The Body and Blood of Christ Year B (6 June 2021)
The Gospel for today’s feast reminds us that we are in a “covenant” relationship with our God. We renew that covenant in every celebration of the Eucharist. The Israelites of old sealed their covenant with God in animal sacrifice, a practice we may wish to critique, and in the celebration of a meal (Exodus 24:1-12). The blood of the slain animal was sprinkled on the altar and on the people. The people knew that blood signified life: if blood spilled out then life spilled out. The altar signified God. The sprinkling of the blood denoted their shared life with God. They were called to be holy as God is holy. The symbolism of the Jewish covenant ritual informs today’s Gospel story of Jesus’ final Passover meal with his disciples. Through the actions and words of Jesus, the bread broken and shared becomes his body broken and “given” for them. The sharing of the cup of wine becomes their sharing in the life of Jesus “to be poured out for many”. Bread and wine in this context have taken on a new meaning.
While all analogies fall short, we might begin to understand this mystery by considering the Eureka flag. The flag is constructed of fabric and thread. It is presently on loan from the Ballarat Art Gallery to the Eureka Centre and protected with the utmost care. Because of its associations with the Eureka rebellion and what Eureka stands for in Australian history and folklore, it carries the story that informs its creation as well as all the goodness of its fabric and thread. It has acquired multiple levels of meaning.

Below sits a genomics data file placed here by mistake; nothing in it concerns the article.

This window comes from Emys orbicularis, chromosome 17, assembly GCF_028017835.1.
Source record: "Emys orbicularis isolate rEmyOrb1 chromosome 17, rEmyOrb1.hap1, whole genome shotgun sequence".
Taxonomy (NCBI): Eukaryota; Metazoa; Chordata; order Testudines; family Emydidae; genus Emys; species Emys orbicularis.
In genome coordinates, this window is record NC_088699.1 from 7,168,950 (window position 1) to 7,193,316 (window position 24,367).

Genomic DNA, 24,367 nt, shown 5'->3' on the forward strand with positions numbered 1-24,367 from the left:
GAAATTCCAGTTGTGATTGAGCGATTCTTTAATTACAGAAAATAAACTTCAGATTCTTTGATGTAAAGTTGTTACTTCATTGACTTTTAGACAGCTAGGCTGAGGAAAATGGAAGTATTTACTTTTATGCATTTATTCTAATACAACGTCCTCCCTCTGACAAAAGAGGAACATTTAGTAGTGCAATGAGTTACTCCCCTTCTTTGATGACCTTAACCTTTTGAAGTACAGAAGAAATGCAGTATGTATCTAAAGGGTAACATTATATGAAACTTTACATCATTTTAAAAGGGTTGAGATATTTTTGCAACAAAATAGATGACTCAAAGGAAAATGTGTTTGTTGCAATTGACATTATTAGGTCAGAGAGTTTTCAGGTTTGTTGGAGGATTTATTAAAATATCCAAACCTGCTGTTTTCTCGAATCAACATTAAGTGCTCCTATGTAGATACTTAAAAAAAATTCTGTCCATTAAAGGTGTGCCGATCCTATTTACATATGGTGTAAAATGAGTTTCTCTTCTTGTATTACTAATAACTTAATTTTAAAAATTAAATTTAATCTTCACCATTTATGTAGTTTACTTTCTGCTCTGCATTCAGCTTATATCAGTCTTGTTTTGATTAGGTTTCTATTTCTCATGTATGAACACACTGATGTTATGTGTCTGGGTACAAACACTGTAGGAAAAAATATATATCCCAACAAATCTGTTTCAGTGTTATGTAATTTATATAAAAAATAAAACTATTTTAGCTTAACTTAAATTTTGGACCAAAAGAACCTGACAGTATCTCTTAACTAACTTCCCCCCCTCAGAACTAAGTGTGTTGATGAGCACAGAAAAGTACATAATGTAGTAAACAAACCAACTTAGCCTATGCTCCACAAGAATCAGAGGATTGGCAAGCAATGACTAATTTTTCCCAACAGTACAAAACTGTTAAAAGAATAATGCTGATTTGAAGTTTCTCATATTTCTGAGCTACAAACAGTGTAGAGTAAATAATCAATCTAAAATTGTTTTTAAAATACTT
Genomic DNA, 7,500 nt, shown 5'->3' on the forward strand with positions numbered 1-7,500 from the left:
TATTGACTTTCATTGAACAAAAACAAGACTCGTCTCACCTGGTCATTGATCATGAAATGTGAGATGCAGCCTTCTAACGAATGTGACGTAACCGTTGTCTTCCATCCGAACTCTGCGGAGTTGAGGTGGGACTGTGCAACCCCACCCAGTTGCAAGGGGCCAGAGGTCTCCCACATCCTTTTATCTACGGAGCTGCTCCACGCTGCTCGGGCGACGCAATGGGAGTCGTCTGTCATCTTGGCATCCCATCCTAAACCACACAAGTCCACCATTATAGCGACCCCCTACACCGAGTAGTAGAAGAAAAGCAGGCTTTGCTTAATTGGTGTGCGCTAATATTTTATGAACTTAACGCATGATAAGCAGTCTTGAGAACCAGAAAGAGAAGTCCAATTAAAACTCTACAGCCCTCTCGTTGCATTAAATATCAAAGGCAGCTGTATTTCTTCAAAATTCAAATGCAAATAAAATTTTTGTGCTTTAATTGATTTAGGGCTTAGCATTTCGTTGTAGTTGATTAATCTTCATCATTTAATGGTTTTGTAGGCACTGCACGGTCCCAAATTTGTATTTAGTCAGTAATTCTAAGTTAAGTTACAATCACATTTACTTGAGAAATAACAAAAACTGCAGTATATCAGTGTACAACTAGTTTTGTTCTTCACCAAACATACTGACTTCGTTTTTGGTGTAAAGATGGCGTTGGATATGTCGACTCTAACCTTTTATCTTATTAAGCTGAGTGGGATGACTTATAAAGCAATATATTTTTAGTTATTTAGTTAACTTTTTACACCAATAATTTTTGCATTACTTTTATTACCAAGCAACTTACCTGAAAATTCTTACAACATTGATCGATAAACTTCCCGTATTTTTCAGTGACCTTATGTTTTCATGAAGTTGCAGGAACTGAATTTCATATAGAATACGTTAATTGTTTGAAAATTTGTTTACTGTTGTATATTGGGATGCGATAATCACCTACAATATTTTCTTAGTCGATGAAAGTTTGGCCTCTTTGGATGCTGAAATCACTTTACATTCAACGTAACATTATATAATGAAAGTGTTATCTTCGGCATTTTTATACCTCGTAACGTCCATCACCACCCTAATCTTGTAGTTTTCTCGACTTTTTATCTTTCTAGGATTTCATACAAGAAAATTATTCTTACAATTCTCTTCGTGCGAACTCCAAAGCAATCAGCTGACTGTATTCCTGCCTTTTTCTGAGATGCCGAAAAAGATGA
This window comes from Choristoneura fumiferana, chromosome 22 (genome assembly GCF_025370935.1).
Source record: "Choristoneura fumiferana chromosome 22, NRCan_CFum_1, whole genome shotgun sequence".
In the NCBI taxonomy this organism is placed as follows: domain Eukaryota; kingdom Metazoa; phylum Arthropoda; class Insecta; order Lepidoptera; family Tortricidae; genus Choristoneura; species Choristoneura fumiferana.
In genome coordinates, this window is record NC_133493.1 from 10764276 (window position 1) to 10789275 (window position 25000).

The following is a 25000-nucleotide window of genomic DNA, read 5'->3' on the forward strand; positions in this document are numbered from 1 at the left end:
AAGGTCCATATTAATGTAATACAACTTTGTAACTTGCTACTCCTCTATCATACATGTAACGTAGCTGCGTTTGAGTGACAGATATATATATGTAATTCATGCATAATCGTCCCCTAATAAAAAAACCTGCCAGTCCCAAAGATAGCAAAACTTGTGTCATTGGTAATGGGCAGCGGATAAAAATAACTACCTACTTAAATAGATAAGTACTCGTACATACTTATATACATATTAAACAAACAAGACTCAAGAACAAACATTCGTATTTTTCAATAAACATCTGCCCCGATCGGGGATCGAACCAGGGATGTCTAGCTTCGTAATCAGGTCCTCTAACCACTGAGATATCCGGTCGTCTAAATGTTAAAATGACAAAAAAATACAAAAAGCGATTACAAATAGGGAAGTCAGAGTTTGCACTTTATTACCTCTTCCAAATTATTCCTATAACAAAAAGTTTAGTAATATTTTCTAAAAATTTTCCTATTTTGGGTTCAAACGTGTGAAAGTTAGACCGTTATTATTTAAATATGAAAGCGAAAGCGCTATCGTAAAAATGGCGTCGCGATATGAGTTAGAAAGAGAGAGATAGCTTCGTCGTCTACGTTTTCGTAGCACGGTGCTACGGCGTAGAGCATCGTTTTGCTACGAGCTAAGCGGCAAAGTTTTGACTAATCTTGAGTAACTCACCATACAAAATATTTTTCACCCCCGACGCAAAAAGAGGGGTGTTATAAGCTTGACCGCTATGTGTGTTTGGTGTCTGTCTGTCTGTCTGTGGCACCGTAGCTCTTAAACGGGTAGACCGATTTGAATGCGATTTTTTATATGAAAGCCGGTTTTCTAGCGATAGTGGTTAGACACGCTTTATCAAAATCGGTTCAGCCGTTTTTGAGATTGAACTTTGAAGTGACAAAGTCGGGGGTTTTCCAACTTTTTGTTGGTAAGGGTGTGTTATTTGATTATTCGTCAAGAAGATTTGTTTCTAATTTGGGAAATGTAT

Through the actions and words of Jesus, the bread and wine of the Eucharist have likewise come to signify something entirely new along with all the goodness of their materiality. They are Life for us, the shared life of the Risen Christ. We are called to bring that life to others, to give life for the sake of the many. Reading the passage in the context of Mark’s gospel provides some insight into how we might do this. The eleven preceding verses recount stories of contrasting responses to Jesus as he faces his final days: temple authorities plot to destroy him; an unnamed woman “breaks” an alabaster jar and “pours” the healing perfume on his head, thus anointing his body “for burial” by means of a “eucharistic” action; Jesus declares that what she has done will be told “in remembrance of her”; a close friend seeks to betray him.
Betrayal and rejection are ever present possibilities even in Eucharistic communities. We are all too aware of this as we endeavour to address the consequences of child sexual abuse. We need to learn from the other possibility presented to us in this context, namely that of pouring out the healing perfume of compassion and love. Our “pouring out” at this time might include sharing vaccines with countries that cannot afford to buy them.